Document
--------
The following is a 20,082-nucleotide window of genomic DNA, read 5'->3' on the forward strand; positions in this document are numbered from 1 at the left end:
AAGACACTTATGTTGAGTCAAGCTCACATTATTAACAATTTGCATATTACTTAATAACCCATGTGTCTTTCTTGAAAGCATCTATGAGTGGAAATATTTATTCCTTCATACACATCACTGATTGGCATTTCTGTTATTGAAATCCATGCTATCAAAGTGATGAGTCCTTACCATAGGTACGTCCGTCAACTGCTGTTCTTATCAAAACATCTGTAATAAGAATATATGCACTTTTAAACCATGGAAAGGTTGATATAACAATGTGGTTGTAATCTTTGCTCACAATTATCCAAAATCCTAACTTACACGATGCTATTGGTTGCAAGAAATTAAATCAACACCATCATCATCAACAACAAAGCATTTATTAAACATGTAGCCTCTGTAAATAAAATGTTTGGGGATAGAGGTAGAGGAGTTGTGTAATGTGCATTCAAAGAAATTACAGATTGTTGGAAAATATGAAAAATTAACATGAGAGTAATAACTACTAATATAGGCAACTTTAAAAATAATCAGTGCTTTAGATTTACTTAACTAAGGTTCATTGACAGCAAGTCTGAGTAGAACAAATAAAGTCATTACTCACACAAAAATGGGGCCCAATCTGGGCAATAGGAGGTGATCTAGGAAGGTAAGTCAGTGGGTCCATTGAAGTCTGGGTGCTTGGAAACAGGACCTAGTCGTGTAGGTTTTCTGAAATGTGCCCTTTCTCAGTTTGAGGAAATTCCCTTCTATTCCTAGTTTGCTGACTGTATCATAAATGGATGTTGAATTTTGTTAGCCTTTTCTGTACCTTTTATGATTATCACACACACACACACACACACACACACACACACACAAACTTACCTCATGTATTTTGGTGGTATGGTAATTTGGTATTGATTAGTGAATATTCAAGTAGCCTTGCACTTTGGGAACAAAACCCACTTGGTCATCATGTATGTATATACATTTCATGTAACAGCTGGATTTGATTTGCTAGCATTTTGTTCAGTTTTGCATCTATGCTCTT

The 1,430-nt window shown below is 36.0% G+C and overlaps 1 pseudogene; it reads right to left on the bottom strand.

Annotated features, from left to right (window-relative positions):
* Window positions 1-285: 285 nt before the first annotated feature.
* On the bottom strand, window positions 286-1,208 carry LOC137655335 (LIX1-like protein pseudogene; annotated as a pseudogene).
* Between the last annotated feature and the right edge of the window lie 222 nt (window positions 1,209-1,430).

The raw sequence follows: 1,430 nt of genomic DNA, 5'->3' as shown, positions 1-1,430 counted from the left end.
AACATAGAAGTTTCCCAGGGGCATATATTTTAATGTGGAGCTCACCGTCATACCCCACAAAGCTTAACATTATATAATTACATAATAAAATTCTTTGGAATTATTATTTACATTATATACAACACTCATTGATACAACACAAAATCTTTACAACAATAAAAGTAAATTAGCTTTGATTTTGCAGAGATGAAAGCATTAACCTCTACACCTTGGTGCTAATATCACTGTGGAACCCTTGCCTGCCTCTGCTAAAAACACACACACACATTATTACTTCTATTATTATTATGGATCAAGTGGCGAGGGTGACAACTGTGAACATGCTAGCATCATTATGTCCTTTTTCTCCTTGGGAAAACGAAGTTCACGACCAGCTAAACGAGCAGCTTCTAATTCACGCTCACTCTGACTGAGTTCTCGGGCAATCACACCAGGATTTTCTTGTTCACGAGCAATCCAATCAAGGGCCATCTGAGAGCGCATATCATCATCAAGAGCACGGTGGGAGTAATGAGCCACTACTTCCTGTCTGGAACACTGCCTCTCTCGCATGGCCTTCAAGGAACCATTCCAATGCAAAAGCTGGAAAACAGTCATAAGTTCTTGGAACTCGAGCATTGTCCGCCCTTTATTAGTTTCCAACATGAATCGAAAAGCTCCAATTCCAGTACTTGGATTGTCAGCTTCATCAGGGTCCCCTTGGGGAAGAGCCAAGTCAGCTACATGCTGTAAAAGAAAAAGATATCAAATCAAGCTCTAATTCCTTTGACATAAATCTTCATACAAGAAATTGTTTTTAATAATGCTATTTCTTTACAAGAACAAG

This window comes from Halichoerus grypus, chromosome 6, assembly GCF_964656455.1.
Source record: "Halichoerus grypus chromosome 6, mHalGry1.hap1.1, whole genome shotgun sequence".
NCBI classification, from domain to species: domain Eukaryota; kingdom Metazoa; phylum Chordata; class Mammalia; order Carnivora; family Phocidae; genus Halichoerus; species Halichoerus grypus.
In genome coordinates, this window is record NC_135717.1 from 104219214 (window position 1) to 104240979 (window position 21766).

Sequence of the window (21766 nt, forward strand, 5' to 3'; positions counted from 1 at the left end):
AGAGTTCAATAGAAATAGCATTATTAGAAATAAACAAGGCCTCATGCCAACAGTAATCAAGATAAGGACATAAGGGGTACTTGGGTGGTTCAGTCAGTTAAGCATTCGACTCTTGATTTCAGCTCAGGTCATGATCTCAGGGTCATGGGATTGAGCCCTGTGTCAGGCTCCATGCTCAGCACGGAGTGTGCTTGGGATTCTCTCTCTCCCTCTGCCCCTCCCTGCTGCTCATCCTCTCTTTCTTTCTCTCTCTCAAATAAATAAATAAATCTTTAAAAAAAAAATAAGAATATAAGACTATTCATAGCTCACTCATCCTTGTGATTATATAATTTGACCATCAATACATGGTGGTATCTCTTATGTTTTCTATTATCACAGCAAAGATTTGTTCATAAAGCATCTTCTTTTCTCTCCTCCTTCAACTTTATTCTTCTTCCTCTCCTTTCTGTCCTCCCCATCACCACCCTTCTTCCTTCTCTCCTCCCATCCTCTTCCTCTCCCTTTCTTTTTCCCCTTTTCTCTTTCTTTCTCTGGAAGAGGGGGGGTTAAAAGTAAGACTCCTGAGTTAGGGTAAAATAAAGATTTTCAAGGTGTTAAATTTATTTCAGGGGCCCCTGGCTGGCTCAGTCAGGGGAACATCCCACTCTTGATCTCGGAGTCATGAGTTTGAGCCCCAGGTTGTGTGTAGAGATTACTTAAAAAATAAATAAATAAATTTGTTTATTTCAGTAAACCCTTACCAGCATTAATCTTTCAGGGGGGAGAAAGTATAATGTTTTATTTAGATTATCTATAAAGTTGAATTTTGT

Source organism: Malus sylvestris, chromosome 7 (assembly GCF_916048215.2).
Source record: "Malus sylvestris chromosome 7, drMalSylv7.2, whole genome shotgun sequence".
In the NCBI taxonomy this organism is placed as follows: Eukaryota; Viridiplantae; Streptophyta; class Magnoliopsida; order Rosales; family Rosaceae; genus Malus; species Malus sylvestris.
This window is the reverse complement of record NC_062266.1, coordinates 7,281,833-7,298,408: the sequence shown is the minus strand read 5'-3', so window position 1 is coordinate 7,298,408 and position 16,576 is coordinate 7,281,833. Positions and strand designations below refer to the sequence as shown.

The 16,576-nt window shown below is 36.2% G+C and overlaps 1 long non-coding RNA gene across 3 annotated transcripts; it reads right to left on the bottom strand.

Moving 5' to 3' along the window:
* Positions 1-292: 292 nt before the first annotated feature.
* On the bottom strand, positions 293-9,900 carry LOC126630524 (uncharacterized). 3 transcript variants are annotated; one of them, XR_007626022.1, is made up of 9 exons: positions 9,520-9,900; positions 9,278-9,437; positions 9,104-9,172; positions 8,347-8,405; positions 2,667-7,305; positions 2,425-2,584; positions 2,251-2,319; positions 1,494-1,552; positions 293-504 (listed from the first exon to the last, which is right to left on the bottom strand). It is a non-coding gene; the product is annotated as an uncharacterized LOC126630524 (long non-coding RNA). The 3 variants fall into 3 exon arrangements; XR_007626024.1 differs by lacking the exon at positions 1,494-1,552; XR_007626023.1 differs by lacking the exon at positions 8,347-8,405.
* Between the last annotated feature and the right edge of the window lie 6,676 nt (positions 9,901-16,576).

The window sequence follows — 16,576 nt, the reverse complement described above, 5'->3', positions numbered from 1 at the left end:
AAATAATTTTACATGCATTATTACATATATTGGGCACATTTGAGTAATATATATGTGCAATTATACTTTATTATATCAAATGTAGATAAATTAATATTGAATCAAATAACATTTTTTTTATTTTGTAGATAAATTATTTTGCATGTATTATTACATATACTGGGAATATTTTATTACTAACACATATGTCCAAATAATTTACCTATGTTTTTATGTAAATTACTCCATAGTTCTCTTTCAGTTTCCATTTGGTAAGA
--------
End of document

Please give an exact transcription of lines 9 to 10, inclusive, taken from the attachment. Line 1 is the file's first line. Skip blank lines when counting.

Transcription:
AACATAGAAGTTTCCCAGGGGCATATATTTTAATGTGGAGCTCACCGTCATACCCCACAAAGCTTAACATTATATAATTACATAATAAAATTCTTTGGAATTATTATTTACATTATATACAACACTCATTGATACAACACAAAATCTTTACAACAATAAAAGTAAATTAGCTTTGATTTTGCAGAGATGAAAGCATTAACCTCTACACCTTGGTGCTAATATCACTGTGGAACCCTTGCCTGCCTCTGCTAAAAACACACACACACATTATTACTTCTATTATTATTATGGATCAAGTGGCGAGGGTGACAACTGTGAACATGCTAGCATCATTATGTCCTTTTTCTCCTTGGGAAAACGAAGTTCACGACCAGCTAAACGAGCAGCTTCTAATTCACGCTCACTCTGACTGAGTTCTCGGGCAATCACACCAGGATTTTCTTGTTCACGAGCAATCCAATCAAGGGCCATCTGAGAGCGCATATCATCATCAAGAGCACGGTGGGAGTAATGAGCCACTACTTCCTGTCTGGAACACTGCCTCTCTCGCATGGCCTTCAAGGAACCATTCCAATGCAAAAGCTGGAAAACAGTCATAAGTTCTTGGAACTCGAGCATTGTCCGCCCTTTATTAGTTTCCAACATGAATCGAAAAGCTCCAATTCCAGTACTTGGATTGTCAGCTTCATCAGGGTCCCCTTGGGGAAGAGCCAAGTCAGCTACATGCTGTAAAAGAAAAAGATATCAAATCAAGCTCTAATTCCTTTGACATAAATCTTCATACAAGAAATTGTTTTTAATAATGCTATTTCTTTACAAGAACAAG

This window comes from Halichoerus grypus, chromosome 6, assembly GCF_964656455.1.